Timber blowdown in the Beaverhead-Deerlodge National ForestCoercion by Presupposition
Coercion, physical or psychological, has no place in the workplace. Yet we see it and experience it frequently. We can end the use of presupposition as a tool of coercion, but only if we take personal responsibility for ending it.
Two redwoods in the Stout Memorial Grove of the Jedediah Smith Redwoods State Park in CaliforniaNot Really Part of the Team: I
Some team members hang back. They show little initiative and have little social contact with other team members. How does this come about?
Red raspberriesEgo Depletion: An Introduction
Ego depletion is a recently discovered phenomenon that limits our ability to regulate our own behavior. It explains such seemingly unrelated phenomena as marketing campaign effectiveness, toxic conflict contagion, and difficulty losing weight.
Senator Jeff Sessions grills Budget Director Sylvia Burwell on President Obama's 2015 Budget March 5, 2014That Was a Yes-or-No Question: I
In tense situations, one person might question another. As the respondent replies, the questioner interjects, "That was a yes-or-no question." The intent is to trap the respondent. How does this work, and how can the respondent escape the trap?

See also Workplace Politics and Managing Your Boss for more related articles.

Forthcoming issues of Point Lookout

A possibly difficult choiceComing April 21: Choice-Supportive Bias
Choice-supportive bias is a cognitive bias that causes us to evaluate our past choices as more fitting than they actually were. The erroneous judgments it produces can be especially costly to organizations interested in improving decision processes. Available here and by RSS on April 21.
Two people engaged in pair collaborationAnd on April 28: The Self-Explanation Effect
In the learning context, self-explanation is the act of explaining to oneself what one is learning. Self-explanation has been shown to increase the rate of acquiring mastery. The mystery is why we don't structure knowledge work to exploit this phenomenon. Available here and by RSS on April 28.

Coaching services

I offer email and telephone coaching at both corporate and individual rates. Contact Rick for details at rbrenGBFYqdeDxZESDSsjner@ChacmtFQZGrwOdySPdSsoCanyon.com or (650) 787-6475, or toll-free in the continental US at (866) 378-5470.

Get the ebook!

Past issues of Point Lookout are available in six ebooks:

Reprinting this article

Are you a writer, editor or publisher on deadline? Are you looking for an article that will get people talking and get compliments flying your way? You can have 500-1000 words in your inbox in one hour. License any article from this Web site. More info

Public seminars

The Power Affect: How We Express Our Personal Power

Many The Power Affect: How We Express Personal Powerpeople who possess real organizational power have a characteristic demeanor. It's the way they project their presence. I call this the power affect. Some people — call them power pretenders — adopt the power affect well before they attain significant organizational power. Unfortunately for their colleagues, and for their organizations, power pretenders can attain organizational power out of proportion to their merit or abilities. Understanding the power affect is therefore important for anyone who aims to attain power, or anyone who works with power pretenders. Read more about this program.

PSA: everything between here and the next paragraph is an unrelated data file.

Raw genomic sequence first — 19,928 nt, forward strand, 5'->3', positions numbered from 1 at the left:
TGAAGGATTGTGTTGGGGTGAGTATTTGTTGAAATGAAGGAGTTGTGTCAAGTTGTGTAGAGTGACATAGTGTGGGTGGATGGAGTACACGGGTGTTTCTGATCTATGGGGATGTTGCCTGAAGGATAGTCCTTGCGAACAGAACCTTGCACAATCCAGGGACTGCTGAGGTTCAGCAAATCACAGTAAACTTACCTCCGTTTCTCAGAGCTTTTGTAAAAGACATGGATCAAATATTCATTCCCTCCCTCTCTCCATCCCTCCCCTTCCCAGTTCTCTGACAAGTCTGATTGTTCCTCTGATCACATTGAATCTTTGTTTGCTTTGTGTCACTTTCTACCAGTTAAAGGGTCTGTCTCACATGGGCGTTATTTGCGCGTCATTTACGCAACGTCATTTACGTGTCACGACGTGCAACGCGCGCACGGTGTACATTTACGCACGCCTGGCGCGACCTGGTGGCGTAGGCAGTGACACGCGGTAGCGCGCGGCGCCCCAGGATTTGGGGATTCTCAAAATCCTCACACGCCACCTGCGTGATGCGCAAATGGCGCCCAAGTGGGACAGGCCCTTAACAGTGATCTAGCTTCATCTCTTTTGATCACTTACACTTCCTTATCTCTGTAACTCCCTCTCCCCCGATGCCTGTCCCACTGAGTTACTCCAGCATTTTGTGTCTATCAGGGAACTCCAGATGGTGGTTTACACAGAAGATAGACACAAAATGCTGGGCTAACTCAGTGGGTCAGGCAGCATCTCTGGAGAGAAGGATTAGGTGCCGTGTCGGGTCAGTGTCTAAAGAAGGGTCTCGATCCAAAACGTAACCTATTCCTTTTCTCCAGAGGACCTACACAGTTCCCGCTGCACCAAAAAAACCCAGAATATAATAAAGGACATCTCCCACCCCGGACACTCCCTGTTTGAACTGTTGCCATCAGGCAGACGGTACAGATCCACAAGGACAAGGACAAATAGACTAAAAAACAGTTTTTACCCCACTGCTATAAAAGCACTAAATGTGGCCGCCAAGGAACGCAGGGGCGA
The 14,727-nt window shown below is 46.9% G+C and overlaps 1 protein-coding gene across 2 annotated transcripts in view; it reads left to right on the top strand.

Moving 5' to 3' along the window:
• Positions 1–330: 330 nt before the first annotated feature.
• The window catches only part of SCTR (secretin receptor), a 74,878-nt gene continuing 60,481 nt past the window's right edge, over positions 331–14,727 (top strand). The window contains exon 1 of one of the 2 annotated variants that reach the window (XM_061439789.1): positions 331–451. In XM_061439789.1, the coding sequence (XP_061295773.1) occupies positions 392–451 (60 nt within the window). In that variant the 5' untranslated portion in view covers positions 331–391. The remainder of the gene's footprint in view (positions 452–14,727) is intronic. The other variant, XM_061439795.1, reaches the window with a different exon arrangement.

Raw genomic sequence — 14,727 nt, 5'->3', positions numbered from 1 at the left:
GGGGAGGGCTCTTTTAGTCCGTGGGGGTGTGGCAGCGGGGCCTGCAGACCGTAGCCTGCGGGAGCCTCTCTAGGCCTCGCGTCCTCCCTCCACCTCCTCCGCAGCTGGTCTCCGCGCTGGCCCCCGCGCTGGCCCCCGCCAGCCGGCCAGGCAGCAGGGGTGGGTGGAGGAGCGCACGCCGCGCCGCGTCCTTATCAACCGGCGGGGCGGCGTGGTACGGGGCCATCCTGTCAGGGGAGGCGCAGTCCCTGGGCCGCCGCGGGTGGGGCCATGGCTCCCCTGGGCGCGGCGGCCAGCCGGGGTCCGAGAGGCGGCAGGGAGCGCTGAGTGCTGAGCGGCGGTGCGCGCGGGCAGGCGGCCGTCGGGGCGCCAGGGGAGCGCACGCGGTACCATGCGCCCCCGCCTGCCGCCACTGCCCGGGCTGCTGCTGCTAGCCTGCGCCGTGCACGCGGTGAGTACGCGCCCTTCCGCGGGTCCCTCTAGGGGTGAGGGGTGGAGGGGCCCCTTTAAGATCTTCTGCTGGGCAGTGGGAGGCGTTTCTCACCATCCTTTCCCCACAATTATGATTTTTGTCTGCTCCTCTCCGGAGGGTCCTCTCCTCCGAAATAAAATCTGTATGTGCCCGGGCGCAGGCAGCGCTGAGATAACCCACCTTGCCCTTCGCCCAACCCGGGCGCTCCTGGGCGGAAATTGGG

Bullet Points: Mastery or Madness?

DecisBullet Point Madnession-makers in modern organizations commonly demand briefings in the form of bullet points or a series of series of bullet points. But this form of presentation has limited value for complex decisions. We need something more. We actually need to think. Briefers who combine the bullet-point format with a variety of persuasion techniques can mislead decision-makers, guiding them into making poor decisions. Read more about this program.

Follow Rick

Send email or subscribe to one of my newsletters Follow me at LinkedIn Follow me at Twitter, or share a tweet Subscribe to RSS feeds Subscribe to RSS feeds
Please donate!The message of Point Lookout is unique. Help get the message out. Please donate to help keep Point Lookout available for free to everyone.
Technical Debt for Policymakers BlogMy blog, Technical Debt for Policymakers, offers resources, insights, and conversations of interest to policymakers who are concerned with managing technical debt within their organizations. Get the millstone of technical debt off the neck of your organization!

Beware any resource that speaks of "winning" at workplace politics or "defeating" it. You can benefit or not, but there is no score-keeping, and it isn't a game.

303 Secrets of Workplace PoliticsIs every other day a tense, anxious, angry misery as you watch people around you, who couldn't even think their way through a game of Jacks, win at workplace politics and steal the credit and glory for just about everyone's best work including yours? Read 303 Secrets of Workplace Politics!
303 Tips for Virtual and Global TeamsLearn how to make your virtual global team sing.
My free weekly email newsletter gives concrete tips and suggestions for dealing with the challenging but everyday situations we all face.
A Tip A DayA Tip a Day arrives by email, or by RSS Feed, each business day. It's 20 to 30 words at most, and gives you a new perspective on the hassles and rewards of work life. Most tips also contain links to related articles. Free!
101 Tips for Effective MeetingsLearn how to make meetings more productive — and more rare.
Exchange your "personal trade secrets" — the tips, tricks and techniques that make you an ace — with other aces, anonymously. Visit the Library of Personal Trade Secrets.
If your teams don't yet consistently achieve state-of-the-art teamwork, check out this catalog. Help is just a few clicks/taps away!
Ebooks, booklets and tip books on project management, conflict, writing email, effective meetings and more.